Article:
Tele-Zoom Macro

... Journal Entry

As Robert Capa once said, “If your pictures aren’t good enough, you’re not close enough” and a great way to get close up photos is to take advantage of the close focusing capabilities of modern tele-zoom lenses especially where getting physically close to the subject is a challenge like snapping plants that are further back a in flower bed for example.

Now I am not talking true macro photography here for which I would use my 60mm f2.8 macro lens usually with STF macro flash when getting very close up to 1:1 life size magnification say of detailed parts of insects. Rather I am talking close ups with a macro vibe where the maximum magnification might be, say 0.21x (Micro Four Thirds) / 0.41x (35mm format equivalent).

Apart from the all important "reach", there are a number of other reasons why I really like using my tele-zooms for close up work:

  • As quite often being constrained to working from a single spot to be able to get the angle to view my subject, the only way to get flexibility in framing it is by zooming
  • Typically I get better depth of field with my tele-zoom working at a distance than would do if I was able to work closer up with my macro lens
  • I can work with natural light, which I prefer, as being at a distance from my subject I can normally avoid casting my own shadow over it or indeed that of my camera and lens.

I have a number of tele-zooms I use for this sort of work. My number one favourite is my OM System M.Zuiko 40-150mm f4 Pro with its minimum focusing range of 0.7 metres. This is a 80-300mm 35mm equivalent constant f4 lens giving the maximum magnification of 0.21x (Micro Four Thirds) / 0.41x (35mm format equivalent) which makes it the ideal choice.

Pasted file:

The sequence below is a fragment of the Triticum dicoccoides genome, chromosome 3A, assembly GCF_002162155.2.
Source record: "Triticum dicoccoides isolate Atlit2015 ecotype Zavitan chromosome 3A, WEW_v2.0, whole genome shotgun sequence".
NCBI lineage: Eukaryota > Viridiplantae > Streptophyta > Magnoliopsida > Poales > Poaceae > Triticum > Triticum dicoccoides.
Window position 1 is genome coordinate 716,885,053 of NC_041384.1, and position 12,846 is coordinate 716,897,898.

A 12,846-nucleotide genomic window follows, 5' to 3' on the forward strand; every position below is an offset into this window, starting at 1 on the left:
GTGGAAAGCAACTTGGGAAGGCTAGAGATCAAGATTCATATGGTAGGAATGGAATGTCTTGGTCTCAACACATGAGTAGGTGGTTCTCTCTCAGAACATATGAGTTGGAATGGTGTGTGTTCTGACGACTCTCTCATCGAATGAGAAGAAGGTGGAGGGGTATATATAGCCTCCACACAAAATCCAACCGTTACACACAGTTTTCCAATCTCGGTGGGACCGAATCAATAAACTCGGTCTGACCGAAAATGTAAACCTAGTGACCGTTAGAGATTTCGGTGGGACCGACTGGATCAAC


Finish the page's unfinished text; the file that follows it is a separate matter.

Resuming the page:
When the reach of 40-150mm is insufficient I will resort to my Lumix 100-300mm f4-5.6 II Power OIS this 200-600mm zoom in 35mm equivalent provides tremendous reach but is more challenging to use with its variable aperture which reaches f5.6 quite quickly as you zoom out and being optically a bit soft at the 300mm end.

I will also use my Olympus 14-150mm f4-5.6 II super zoom if that's all I have with me on a travel light walkabout though again it is less than ideal for the purpose for much the same reasons as the Lumix 100-300mm.

Now there are a few practical things to think about when snapping tele-zoom close ups:

  • Windy days are a nightmare for obvious reasons; early mornings often provide the stillest conditions and coincidently the most conducive light
  • I use single point AF and direct it at the area of the subject I want the camera to focus on
  • I often like to use "echoes" with a single bloom in focus in front of the frame and other similar ones blurred behind "echoing" it
  • I check carefully for extraneous objects in the frame which a brief glance around it wouldn't notice but which will stick out like a sore thumb and spoil the picture when I review it later
  • I check the depth of field; too much or too little depending on my intended effect spoils a good picture. Getting to know your lens helps with this too.

I sometimes use the Focus Stacking function on my OM Systems cameras to get the desired full focus depth on my subjects whilst retaining the background blur when using the widest open aperture on my lens.

Finally, I can often grab insect action, especially bees, when snapping flowers as they are in their natural habitat so to speak. I intend, as this Spring moves into Summer, to take advantage of the Pro-Capture function in my OM-System cameras to try and grab them taking off and flying away from the flowers they have been drinking nectar and gathering pollen from. Wish me luck.

I may also have a go at butterflies doing this too. It should be a fascinating challenge.